Getting Granular: Notes On Obsessive Listening

I have a habit of obsessively listening to certain pieces of music, while ignoring vast swathes of new releases—intending to get to them sometime, but I won’t. What’s up with that?

An answer is that such obsessive listening is an antidote to an excess of options as to what to listen to. Now that music streams into our lives via our phones and computers, we can have anything at anytime. There’s a playlist for every mood, a soundscape to tint your life, and at ten dollars a month, it’s a steal. 

But perhaps a price we pay for infinite choice and access is diluted attention. For me, a question I keep returning to is how to get granular about what to listen to and how. Getting granular has the benefit of limiting our field of listening, paring down our options. While we might appreciate the artistry required to make music in so many styles, some artistries speak to us more than others, some gestures are enchanting while other production moves sound like clichés. Getting granular pushes us to choose a specific musical something and commit to it for a while. It’s not just a question of having enough time to listen, but rather deciding where our attention might best be employed.  

One strategy I’ve used, without realizing it as such until now, is a sort of descending levels of zoom focus on the music of a single artist.

I begin with a single piece that stands out from the others. I find this by quickly spot-listening to every track on a recording in search of a gem. When I find it, I’ll listen to it over and over. Incidentally, I’m also curious if the music will wear out its interestingness if I listen to it enough. I do this with my own music too: if the track can’t withstand my repeated listening, I’ll abandon it.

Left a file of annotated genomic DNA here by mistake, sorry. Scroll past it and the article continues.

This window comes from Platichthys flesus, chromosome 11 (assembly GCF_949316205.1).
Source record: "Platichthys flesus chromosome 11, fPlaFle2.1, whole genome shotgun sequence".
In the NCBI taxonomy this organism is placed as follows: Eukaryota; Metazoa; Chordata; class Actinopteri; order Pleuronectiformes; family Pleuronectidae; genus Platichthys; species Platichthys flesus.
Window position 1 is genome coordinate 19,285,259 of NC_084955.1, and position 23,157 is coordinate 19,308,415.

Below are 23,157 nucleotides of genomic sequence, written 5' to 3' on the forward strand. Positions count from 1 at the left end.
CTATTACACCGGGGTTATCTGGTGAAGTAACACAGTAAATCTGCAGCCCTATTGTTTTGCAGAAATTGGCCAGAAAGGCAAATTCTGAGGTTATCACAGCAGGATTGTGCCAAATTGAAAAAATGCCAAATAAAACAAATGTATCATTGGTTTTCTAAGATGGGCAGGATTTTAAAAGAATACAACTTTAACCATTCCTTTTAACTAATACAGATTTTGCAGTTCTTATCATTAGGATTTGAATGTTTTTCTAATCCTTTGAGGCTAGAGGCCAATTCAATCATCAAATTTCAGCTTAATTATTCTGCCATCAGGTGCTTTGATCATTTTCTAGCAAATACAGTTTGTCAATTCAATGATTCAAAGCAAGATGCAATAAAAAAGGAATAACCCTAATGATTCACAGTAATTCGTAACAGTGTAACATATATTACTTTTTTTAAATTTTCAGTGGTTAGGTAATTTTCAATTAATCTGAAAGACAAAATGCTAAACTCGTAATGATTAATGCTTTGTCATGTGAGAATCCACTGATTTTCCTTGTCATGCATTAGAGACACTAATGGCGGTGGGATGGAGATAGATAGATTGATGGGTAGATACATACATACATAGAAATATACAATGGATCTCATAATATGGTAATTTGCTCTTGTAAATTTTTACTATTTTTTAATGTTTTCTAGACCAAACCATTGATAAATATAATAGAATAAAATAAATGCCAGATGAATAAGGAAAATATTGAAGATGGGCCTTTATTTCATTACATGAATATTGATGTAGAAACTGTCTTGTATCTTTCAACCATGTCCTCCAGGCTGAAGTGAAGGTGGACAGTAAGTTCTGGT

I’ll focus on a single section of a single piece. Sometimes there is a catalyzing moment when the full weight of the music makes itself felt. It’s like a fulcrum or pivot point, but in time. Maybe the moment is when a part enters or exits the mix, when an unusual chord appears, or when one texture becomes another without you realizing it. That kind of thing. Magic!

I’ll also focus on a single sound within a single section of a single piece. Sometimes there is a detail in a catalyzing moment that stands out. You listen and think, That sound just sounds so perfect. How did they do that? How did they know that? Once I’ve identified such a detail, I listen to it a lot, wondering about how it works. If I took an explicitly analytical approach, maybe I could explain and theorize how the detail works. But I have enough of my own production experience to know that sometimes the most interesting sounds emerge as a by-product of your doing other things.    

Getting granular guides my obsessive listening. For a moment, the process consumes my attention as I relentlessly try to understand as much as I can about an artist’s work, a piece, a single section, or a single sound. To illustrate, as I wrote this post I listened to The Humble Bee and Benoît Pioulard’s track, “Off Camera” about twelve times. As I listened I wondered: 

voices—where are they from? a sample?
a progression I can’t quite grasp: just two chords?
some liquid, steel-pedal guitar-style sounds
noise—especially off on the left
layers of texture 
a slow build
the sound that sounds like gong, but maybe isn’t? 
how was this made?

Resonant Thoughts: Ikonika On Arrangements

“I’m trying to exhaust what I’ve got. I’m trying to keep things simple, and build layers, basically. And so when I make a tune, I will concentrate on 8 bars at a time. But that first 8 bar loop has to bang for me, and I have to be able to listen to that loop over and over again in different rooms around the flat…I have to see the potential of it, and it has to say something to me, it has to communicate with me. 

What I actually like to do is have an overloaded 8 bar loop and then spread it out across 3 to 4 minutes or whatever, and get that arrangement done. And sometimes with my songs, all you’ll get is just melodies arranged, with no drums. Maybe hi hats, because I hate listening to the metronome…So I need something that’s going to set the tone, so a little hi hat will do a lot for me. 

I’ll get the arrangement done, and then I’ll start, one by one, choosing a sound. I’ll just want to focus on one sound at a time, and make sure that that sound is worth it, basically. And it just goes from there, until I can’t fill the space anymore, until everything’s gone and it’s filled to the max. That’s my idea of production.

Little simple things just build up. That’s it.”